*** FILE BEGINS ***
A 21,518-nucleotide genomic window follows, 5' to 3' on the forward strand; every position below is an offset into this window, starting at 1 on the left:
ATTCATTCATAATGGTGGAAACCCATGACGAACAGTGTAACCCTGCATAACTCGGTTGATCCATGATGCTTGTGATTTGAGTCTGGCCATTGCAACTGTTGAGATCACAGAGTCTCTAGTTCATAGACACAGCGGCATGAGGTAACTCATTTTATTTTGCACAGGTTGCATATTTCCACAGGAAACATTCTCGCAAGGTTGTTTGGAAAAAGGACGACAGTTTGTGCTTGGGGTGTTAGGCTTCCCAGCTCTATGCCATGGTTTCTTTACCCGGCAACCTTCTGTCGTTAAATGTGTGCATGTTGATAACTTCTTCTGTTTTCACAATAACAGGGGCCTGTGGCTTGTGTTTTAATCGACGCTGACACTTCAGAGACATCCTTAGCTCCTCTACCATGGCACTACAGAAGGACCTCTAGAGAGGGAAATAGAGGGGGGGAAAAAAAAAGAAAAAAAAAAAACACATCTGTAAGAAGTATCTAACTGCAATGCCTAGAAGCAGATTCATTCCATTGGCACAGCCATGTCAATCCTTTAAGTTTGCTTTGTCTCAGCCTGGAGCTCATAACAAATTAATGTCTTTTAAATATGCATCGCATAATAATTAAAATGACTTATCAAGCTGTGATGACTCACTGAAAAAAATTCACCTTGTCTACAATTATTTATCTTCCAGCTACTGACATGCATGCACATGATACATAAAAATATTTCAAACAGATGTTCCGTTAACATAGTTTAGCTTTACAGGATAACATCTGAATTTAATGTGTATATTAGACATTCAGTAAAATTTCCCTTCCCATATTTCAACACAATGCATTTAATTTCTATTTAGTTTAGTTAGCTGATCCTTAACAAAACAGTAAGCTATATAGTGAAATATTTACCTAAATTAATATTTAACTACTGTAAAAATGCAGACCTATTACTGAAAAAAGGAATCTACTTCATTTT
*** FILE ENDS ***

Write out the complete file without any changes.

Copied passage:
A 21,518-nucleotide genomic window follows, 5' to 3' on the forward strand; every position below is an offset into this window, starting at 1 on the left:
ATTCATTCATAATGGTGGAAACCCATGACGAACAGTGTAACCCTGCATAACTCGGTTGATCCATGATGCTTGTGATTTGAGTCTGGCCATTGCAACTGTTGAGATCACAGAGTCTCTAGTTCATAGACACAGCGGCATGAGGTAACTCATTTTATTTTGCACAGGTTGCATATTTCCACAGGAAACATTCTCGCAAGGTTGTTTGGAAAAAGGACGACAGTTTGTGCTTGGGGTGTTAGGCTTCCCAGCTCTATGCCATGGTTTCTTTACCCGGCAACCTTCTGTCGTTAAATGTGTGCATGTTGATAACTTCTTCTGTTTTCACAATAACAGGGGCCTGTGGCTTGTGTTTTAATCGACGCTGACACTTCAGAGACATCCTTAGCTCCTCTACCATGGCACTACAGAAGGACCTCTAGAGAGGGAAATAGAGGGGGGGAAAAAAAAAGAAAAAAAAAAAACACATCTGTAAGAAGTATCTAACTGCAATGCCTAGAAGCAGATTCATTCCATTGGCACAGCCATGTCAATCCTTTAAGTTTGCTTTGTCTCAGCCTGGAGCTCATAACAAATTAATGTCTTTTAAATATGCATCGCATAATAATTAAAATGACTTATCAAGCTGTGATGACTCACTGAAAAAAATTCACCTTGTCTACAATTATTTATCTTCCAGCTACTGACATGCATGCACATGATACATAAAAATATTTCAAACAGATGTTCCGTTAACATAGTTTAGCTTTACAGGATAACATCTGAATTTAATGTGTATATTAGACATTCAGTAAAATTTCCCTTCCCATATTTCAACACAATGCATTTAATTTCTATTTAGTTTAGTTAGCTGATCCTTAACAAAACAGTAAGCTATATAGTGAAATATTTACCTAAATTAATATTTAACTACTGTAAAAATGCAGACCTATTACTGAAAAAAGGAATCTACTTCATTTT